The results of the primary modern language pilots were "deliberately suppressed or not widely given out", Mary Shand, a Moray primary teacher, told the General Teaching Council last week.
Welcoming the council's inquiry into modern languages in primary, Mrs Shand said she had taken part in the pilot which deployed secondary staff in primaries. "It was extremely successful but the results were completely ignored," she said.
Primary teachers were now expected to add languages to their growing list of duties but there was no clear direction about what languages they should teach. "Does a primary school teacher learn every single one of them?" she asked.
Douglas Weir, dean of the education faculty at Strathclyde University, warned that more teachers were being asked to deliver programmes of study for which their competence had not been assessed. This undermined the integrity of the council.
Moray's education committee was told this week that the national evaluation of the languages pilot identified some excellent practice and significant achievements in learning modern languages but concluded that using visiting secondary specialists "was not the most efficient or effective" method.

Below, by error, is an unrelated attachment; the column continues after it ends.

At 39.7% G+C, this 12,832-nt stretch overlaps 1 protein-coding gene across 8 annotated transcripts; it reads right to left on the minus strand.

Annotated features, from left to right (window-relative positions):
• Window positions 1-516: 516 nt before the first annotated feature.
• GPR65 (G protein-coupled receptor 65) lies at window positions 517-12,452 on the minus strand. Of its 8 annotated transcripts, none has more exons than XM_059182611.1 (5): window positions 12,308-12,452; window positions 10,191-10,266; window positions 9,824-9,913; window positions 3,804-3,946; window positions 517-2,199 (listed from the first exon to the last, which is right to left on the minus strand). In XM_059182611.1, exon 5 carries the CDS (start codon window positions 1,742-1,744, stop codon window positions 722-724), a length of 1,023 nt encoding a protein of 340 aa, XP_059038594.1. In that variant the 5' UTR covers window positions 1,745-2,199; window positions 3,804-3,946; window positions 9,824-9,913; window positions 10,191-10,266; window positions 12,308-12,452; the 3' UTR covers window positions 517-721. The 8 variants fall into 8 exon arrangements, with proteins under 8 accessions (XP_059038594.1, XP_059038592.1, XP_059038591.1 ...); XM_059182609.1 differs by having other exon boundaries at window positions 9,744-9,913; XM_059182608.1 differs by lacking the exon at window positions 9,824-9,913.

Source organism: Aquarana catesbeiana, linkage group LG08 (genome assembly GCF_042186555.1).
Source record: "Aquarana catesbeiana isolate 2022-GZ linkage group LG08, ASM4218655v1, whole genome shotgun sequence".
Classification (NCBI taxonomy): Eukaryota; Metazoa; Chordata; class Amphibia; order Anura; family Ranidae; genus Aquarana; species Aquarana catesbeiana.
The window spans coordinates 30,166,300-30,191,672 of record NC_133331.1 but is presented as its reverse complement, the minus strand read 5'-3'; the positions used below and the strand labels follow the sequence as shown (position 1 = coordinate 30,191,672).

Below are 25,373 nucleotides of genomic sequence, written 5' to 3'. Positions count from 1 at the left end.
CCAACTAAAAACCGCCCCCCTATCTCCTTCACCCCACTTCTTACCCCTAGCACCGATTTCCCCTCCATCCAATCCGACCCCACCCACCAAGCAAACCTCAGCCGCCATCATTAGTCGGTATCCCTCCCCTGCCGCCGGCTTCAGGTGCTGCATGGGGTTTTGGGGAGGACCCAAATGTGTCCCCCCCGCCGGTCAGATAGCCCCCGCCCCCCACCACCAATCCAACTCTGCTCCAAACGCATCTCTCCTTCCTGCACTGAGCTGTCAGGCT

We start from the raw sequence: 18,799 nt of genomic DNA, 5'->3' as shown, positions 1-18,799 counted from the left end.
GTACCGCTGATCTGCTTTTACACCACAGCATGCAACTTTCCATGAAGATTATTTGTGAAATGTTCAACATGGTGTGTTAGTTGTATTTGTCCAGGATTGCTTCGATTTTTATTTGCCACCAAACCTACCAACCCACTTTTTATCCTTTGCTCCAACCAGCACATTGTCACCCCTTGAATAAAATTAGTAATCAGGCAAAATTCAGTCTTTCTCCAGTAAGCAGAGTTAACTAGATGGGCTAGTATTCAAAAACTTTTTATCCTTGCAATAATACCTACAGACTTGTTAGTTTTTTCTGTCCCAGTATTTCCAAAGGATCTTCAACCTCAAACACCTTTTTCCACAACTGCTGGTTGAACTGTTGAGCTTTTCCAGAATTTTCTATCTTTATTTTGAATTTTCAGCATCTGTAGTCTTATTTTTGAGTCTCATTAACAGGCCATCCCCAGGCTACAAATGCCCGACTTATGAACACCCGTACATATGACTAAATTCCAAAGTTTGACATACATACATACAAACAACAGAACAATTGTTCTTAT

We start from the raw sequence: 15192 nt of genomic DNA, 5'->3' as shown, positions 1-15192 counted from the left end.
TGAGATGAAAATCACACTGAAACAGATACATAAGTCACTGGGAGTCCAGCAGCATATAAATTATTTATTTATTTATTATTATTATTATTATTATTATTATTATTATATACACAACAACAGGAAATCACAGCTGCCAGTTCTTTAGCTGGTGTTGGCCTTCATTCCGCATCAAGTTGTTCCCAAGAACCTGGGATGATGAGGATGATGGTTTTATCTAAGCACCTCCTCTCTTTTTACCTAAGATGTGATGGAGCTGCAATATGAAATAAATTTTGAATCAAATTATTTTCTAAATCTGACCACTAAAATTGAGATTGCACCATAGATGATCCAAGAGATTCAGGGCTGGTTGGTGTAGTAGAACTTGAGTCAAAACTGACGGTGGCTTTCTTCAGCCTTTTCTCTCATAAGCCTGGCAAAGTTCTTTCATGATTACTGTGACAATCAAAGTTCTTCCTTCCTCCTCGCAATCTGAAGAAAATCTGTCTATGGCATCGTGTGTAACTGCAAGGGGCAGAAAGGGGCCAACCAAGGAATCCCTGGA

Voluntary training has skewed the balance of trained staff towards French at the expense of German and the exclusion of Spanish and Italian. "Trained staff move on through transfer, promotion and retirement, which results in long discontinuities in pupil experience and management difficulties," a report concludes.
Among other concerns, the council says language choice in primary 6 constrains secondaries in setting, guidance and timetabling. The Scottish Office suggests secondary pupils should continue with the language they learnt in primary but this is sometimes impossible.
Moray also maintains that the model of the class teacher imparting language skills collapses when the trained teacher has to teach another class or group.